A second harmful belief that teachers are in an excellent position to challenge revolves around what it means to be *good* at mathematics. Often students relate ability in mathematics with speed and computational skill. That is, they see students who are good at math as those who can quickly and accurately perform computations in their heads without the use of aids or the need for research (looking things up).

This harmful belief is often reinforced by the types of problems we use in class and by the short amount of time we expect students to work on individual problems. There are mathematics problems that have gone unsolved for hundreds of years and others that took that long to be solved. Yet many of the problems we rely on in class test students’ knowledge of previously learned algorithms and can be completed in relatively short periods of time.

While these are useful in some ways, they do not promote the idea that problem solving in mathematics often takes time and that those who are good at mathematics aren’t always those who can work quickly, but often those who have the patience to try out numerous methods before arriving at a solution.

To do so, teachers can also introduce open-ended problems that require creativity and take a bit longer to solve. These rich problems tend to lend themselves well to group work and allow students to be creative with the mathematics as they cannot simply rely on a procedure they were recently taught in class.

Two excellent sources of such problems are the sites *Open Middle: Challenging Math Problems Worth Solving* (www.openmiddle.com) and *YouCubed: Inspire ALL Students with Open, Crative Mindset Mathematics* (www.youcubed.org). Additionally, Corwin Mathematics has a series of texts for grades K-12 that focus on classroom-ready rich mathematics tasks.

A second benefit to such problems is that they encourage students to be patient problem solvers who are comfortable sitting with a problem they do not easily know how to solve – a skill that will benefit them throughout their math studies.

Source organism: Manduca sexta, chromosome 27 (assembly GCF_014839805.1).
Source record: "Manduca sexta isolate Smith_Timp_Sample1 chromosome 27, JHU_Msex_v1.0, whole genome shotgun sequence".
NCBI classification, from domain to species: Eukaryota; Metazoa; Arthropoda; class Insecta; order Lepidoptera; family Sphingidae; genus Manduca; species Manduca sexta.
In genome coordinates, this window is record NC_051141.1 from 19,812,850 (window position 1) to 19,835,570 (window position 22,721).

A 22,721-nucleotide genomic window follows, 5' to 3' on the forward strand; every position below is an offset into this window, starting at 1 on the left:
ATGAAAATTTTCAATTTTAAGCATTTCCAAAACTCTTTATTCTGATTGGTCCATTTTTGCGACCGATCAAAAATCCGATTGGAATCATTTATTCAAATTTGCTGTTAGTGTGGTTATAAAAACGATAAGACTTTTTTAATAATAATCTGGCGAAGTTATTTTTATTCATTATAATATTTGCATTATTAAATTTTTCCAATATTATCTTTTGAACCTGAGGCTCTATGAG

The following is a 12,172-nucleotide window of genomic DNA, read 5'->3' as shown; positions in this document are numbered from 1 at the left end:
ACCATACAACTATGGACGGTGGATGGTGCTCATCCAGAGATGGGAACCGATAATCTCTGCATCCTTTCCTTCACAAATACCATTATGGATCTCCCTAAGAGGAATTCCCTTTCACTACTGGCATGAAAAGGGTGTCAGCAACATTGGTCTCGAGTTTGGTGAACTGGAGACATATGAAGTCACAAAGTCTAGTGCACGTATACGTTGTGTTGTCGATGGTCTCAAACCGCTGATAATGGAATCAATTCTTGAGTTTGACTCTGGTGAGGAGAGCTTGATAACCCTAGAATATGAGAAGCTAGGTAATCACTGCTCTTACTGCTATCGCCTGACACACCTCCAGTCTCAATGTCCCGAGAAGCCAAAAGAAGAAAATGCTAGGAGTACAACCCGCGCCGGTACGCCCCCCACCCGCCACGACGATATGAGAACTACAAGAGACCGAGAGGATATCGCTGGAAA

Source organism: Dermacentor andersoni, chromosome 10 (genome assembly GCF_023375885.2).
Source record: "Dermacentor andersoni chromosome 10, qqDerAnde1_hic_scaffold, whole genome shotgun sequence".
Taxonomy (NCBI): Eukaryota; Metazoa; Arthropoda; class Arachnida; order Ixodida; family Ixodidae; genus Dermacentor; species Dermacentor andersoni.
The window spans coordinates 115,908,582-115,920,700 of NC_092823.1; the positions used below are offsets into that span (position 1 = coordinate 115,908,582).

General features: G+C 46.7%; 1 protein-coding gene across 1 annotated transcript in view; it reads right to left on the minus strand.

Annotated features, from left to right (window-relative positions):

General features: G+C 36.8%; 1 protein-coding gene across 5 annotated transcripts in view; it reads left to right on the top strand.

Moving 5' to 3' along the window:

While introducing rich problems that students work on over an extended period of time is one way to challenge what it means to be good at math, another is to have a discussion with students around this topic.

What does it mean to be good at something? How does one become good at something? Are those the same ways that one can use to become good at math? Taking the time to dive into these questions can instill in students the belief that effort, practice, and a willingness to try can far outweigh so-called natural ability when it comes to learning something well.

##### How do we see our mathematics development over time?

This brings us to the third and last belief we will consider. How do we see our development as doers of mathematics over time? Here we focus on the idea that our ability and skill in mathematics is flexible and changes over time given the activities we engage in and the environment in which we find ourselves.

The belief in a growth mindset is incredibly powerful because it means that there is a path forward in terms of improving mathematical ability for all students. Yes, you may not be good at math, but this is not a permanent unchangeable state.

Instead, let us remind each and every student who tells us they are not good at mathematics that they are not good at it *yet.* Those three little letters, that one little word, can do so much good if we remind ourselves and our students of it as often as we can.

There is quite the difference between believing your current ability is all there is and will ever be, and knowing that there are steps we can take to build our skill and ability not just in mathematics, but in all areas in which we invest our time and attention.

As teachers, if we focus on broadening students’ view of what mathematics is and what it means to be good at it, while reminding them that their skill/ability is something they can change through their own actions, we may one day find ourselves in a world where it is no longer socially acceptable to say one is *bad at math*.

Perhaps then we as a society will have learned that we engage in mathematics daily throughout our lives and that the ability to excel in the discipline lies in each of us.

**Lidia Gonzalez **is a professor in the Department of Mathematics and Computer Science at York College of the City University of New York. A first-generation college graduate, she began her career as a high school mathematics teacher in a large, comprehensive high school in New York City. Interested in improving the mathematical experiences of urban students, she focuses her research on the teaching of mathematics for social justice, the development of mathematics identity, and teacher development.

She is the author of *Bad at Math? Dismantling Harmful Beliefs That Hinder Equitable Mathematics Education * (2023, Corwin Press). If you are interested in having Dr. Gonzalez come to your school to give a talk, to run an extended workshop, or to craft a customized professional learning experience, reach out to her at LGonzalez@york.cuny.edu.